The pairing of legendary pianist Dick Hyman and wondrous vocalist Heather Masse takes flight on Lock My Heart, a charming and easygoing record. The pair met on “A Prairie Home Companion” and was introduced by Garrison Keillor to perform the Duke Ellington piece “I Got It Bad and That Ain’t Good.” The seeds for this album, put together a year later, were planted at that moment.
Masse grew up in rural Maine and is a member of the folk super-group the Wailin’ Jennys. She’s performed with the likes of Elvis Costello and Sheryl Crow and is a frequent guest on Keillor’s renowned program.
Hyman, 85-years-old when he recorded with Masse, has over 100 albums to his name. His career has walked paths through jazz, ragtime and everything in between. He served as the composer, conductor, arranger, and pianist for over ten Woody Allen films. Lock My Heart is just one of four projects scheduled for release during his 85th year.
It is apparent from the first notes of the Rodgers and Hart tune “Bewitched, Bothered and Bewildered” that this duo knows how to dance. Hyman plays the opening notes with surprising simplicity and, after an inhalation, Masse approaches with care. The measured take lays the groundwork for solid chording and gentle accent lines.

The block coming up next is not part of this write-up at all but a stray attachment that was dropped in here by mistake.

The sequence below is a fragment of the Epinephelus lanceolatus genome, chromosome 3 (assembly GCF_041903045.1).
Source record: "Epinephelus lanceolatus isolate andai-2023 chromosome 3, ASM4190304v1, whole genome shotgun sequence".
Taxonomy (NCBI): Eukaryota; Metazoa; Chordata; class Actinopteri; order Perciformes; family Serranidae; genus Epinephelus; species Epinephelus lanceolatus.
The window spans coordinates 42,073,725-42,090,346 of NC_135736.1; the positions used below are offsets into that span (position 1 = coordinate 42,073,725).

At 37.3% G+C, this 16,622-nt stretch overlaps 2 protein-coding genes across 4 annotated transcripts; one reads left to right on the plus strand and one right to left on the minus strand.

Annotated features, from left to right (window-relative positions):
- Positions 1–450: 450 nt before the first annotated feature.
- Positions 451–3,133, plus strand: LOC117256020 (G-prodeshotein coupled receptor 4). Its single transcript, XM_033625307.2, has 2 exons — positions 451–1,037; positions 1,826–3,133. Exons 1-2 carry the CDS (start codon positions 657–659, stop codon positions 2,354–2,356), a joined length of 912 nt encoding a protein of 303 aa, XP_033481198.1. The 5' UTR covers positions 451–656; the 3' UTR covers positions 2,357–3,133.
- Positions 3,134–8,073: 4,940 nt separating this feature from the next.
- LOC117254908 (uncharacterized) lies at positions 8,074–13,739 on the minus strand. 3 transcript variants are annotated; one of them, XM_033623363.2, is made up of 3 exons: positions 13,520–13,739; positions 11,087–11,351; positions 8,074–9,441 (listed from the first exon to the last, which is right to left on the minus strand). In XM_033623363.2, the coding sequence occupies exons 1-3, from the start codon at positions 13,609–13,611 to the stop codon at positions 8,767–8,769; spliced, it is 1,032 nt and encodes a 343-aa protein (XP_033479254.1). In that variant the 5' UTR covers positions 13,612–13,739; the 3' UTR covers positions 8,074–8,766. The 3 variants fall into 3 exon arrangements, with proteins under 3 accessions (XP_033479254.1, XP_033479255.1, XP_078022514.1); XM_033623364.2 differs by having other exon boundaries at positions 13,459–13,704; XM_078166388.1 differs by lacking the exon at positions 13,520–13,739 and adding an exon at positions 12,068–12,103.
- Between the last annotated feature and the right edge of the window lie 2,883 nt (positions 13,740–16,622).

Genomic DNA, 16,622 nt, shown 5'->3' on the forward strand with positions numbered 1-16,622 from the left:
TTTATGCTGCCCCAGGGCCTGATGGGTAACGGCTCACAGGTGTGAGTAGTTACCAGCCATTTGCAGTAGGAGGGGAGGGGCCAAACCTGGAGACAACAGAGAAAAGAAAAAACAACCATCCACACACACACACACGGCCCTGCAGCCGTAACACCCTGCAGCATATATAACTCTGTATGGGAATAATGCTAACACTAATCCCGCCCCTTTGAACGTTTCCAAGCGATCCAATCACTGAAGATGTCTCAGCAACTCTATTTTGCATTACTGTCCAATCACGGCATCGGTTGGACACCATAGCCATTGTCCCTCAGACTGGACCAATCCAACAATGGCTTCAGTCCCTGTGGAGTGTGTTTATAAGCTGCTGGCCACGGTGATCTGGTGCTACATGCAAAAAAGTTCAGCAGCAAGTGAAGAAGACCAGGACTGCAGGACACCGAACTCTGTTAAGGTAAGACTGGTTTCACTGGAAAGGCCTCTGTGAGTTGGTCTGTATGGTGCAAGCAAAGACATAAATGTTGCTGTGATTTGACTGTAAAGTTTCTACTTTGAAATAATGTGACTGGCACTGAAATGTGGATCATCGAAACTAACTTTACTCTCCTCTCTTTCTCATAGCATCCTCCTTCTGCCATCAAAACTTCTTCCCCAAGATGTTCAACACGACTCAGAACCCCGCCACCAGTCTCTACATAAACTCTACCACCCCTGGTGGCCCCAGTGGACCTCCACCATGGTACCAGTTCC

Following that up is “Lullaby of Birdland,” a piece that lets the cork out of the bottle. Hyman impresses with a dazzling opening salvo, taking the bass clef for a walk while punching the lights out with his other hand. Through it all, he remains smart and fluid. Masse fits on top snugly, delicately enunciating and offering just the right dose of cheek.
There’s also the bluesy bluster of “Love is Here to Stay.” The Gershwin joint benefits from Hyman’s loose-fingered approach; he glides so gently over the keys that it ought to be a crime. Masse, meanwhile, approaches with heat and leaves in smoke.
A rollicking rendition of Cole Porter’s “Love for Sale” leads into the first of two Masse originals, the pensive “If I Called You.” The other, “Morning Drinker,” is a personal favourite. The way Masse eases into the tune is splendid, as is the way Hyman’s ivories swathe the lyrics with easy sway.
A resourceful, intimate experience, Lock My Heart aptly deals the legend-meets-young-talent card and wins big. Masse reveals herself as a beautifully lyrical vocalist and a canny writer, while Hyman’s class and integrity goes without saying.
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